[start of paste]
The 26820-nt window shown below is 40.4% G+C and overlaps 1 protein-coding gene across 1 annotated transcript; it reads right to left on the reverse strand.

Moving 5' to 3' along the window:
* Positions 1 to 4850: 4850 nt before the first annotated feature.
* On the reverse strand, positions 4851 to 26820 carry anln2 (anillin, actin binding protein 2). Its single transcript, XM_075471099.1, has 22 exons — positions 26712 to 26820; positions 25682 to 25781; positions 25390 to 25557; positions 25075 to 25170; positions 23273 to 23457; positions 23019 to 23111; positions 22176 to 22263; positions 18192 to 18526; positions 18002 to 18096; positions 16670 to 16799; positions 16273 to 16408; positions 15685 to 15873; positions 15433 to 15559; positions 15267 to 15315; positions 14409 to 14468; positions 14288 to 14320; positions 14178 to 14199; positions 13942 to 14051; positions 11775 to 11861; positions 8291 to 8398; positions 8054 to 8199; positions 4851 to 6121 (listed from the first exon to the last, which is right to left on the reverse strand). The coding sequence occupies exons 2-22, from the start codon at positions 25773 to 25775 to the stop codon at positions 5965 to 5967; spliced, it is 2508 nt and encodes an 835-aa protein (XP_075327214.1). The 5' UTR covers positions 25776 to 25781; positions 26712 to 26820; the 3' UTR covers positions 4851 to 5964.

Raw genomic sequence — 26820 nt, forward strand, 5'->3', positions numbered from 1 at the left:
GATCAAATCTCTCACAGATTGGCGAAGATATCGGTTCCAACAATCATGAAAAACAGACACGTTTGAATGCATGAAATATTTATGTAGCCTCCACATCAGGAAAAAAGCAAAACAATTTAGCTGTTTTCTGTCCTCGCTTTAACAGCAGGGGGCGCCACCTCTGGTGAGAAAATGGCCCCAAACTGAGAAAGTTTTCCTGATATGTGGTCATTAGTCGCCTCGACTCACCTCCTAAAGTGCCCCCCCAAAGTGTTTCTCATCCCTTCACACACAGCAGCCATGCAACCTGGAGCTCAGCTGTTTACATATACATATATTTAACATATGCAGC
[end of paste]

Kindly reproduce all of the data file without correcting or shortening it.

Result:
The 26820-nt window shown below is 40.4% G+C and overlaps 1 protein-coding gene across 1 annotated transcript; it reads right to left on the reverse strand.

Moving 5' to 3' along the window:
* Positions 1 to 4850: 4850 nt before the first annotated feature.
* On the reverse strand, positions 4851 to 26820 carry anln2 (anillin, actin binding protein 2). Its single transcript, XM_075471099.1, has 22 exons — positions 26712 to 26820; positions 25682 to 25781; positions 25390 to 25557; positions 25075 to 25170; positions 23273 to 23457; positions 23019 to 23111; positions 22176 to 22263; positions 18192 to 18526; positions 18002 to 18096; positions 16670 to 16799; positions 16273 to 16408; positions 15685 to 15873; positions 15433 to 15559; positions 15267 to 15315; positions 14409 to 14468; positions 14288 to 14320; positions 14178 to 14199; positions 13942 to 14051; positions 11775 to 11861; positions 8291 to 8398; positions 8054 to 8199; positions 4851 to 6121 (listed from the first exon to the last, which is right to left on the reverse strand). The coding sequence occupies exons 2-22, from the start codon at positions 25773 to 25775 to the stop codon at positions 5965 to 5967; spliced, it is 2508 nt and encodes an 835-aa protein (XP_075327214.1). The 5' UTR covers positions 25776 to 25781; positions 26712 to 26820; the 3' UTR covers positions 4851 to 5964.

Raw genomic sequence — 26820 nt, forward strand, 5'->3', positions numbered from 1 at the left:
GATCAAATCTCTCACAGATTGGCGAAGATATCGGTTCCAACAATCATGAAAAACAGACACGTTTGAATGCATGAAATATTTATGTAGCCTCCACATCAGGAAAAAAGCAAAACAATTTAGCTGTTTTCTGTCCTCGCTTTAACAGCAGGGGGCGCCACCTCTGGTGAGAAAATGGCCCCAAACTGAGAAAGTTTTCCTGATATGTGGTCATTAGTCGCCTCGACTCACCTCCTAAAGTGCCCCCCCAAAGTGTTTCTCATCCCTTCACACACAGCAGCCATGCAACCTGGAGCTCAGCTGTTTACATATACATATATTTAACATATGCAGC